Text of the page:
When Ford initially introduced its voice-activated Sync in-vehicle communications and entertainment system in 2007, it was supposed to make life easier, and maybe even safer by reducing distractions. But so far, Sync has been more pain than pleasure.
Both J.D. Power and Associates and Consumer Reports have complained about the company’s more advanced version of Sync, known as MyFord Touch, which incorporates a touch-screen system. J.D Power notes that in its quality survey, Ford fell from fifth place in 2010, the highest of any non-luxury brand, to 23 this year. Consumer Reports went so far as to downgrade any vehicle that uses it.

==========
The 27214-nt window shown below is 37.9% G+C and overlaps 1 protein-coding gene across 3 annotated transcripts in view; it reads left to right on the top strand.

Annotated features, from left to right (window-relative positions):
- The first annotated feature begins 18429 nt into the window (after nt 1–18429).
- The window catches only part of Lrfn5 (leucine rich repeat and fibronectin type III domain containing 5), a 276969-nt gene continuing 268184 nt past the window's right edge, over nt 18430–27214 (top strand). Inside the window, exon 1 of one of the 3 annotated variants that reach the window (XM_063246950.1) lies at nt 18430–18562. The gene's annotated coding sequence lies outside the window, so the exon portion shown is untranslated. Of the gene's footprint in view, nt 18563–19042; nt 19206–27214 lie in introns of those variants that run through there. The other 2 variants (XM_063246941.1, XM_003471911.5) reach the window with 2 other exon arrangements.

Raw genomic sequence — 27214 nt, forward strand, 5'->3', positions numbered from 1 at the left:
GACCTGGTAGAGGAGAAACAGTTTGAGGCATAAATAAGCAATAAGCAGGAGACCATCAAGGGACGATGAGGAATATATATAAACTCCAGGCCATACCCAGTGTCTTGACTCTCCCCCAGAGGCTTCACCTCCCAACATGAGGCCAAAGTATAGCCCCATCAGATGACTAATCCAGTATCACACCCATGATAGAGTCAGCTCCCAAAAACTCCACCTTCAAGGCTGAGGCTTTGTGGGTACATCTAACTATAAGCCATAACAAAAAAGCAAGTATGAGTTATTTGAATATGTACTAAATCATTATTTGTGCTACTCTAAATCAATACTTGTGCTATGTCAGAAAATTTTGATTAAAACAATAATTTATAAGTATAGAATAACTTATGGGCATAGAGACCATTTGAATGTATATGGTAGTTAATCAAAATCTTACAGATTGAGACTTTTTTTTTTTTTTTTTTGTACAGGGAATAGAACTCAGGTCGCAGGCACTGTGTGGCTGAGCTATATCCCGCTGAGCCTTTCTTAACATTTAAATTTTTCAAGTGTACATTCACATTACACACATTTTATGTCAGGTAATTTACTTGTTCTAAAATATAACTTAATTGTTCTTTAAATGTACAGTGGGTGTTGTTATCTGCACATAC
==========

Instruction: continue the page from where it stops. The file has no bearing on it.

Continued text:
According to Ford, those who know how to use Sync tend to love it. The problem is the system’s steep learning curve for voice commands. To fix the problem, Ford has partnered with voice recognition software company Nuance Communications to try to interpret commands better. The project uses algorithms to decode the intent of the demand, and coach the driver to provide proper directions, if necessary.
“It will help people who can’t determine the right command to use,” said Brigitte Richardson, Ford’s lead voice control engineer. “It coaches you to get the information you need.” The project has been ongoing for more than a year, but hasn’t yet announced when it will go on sale as it continues user studies to fine tune the technology.
Source: The Detroit News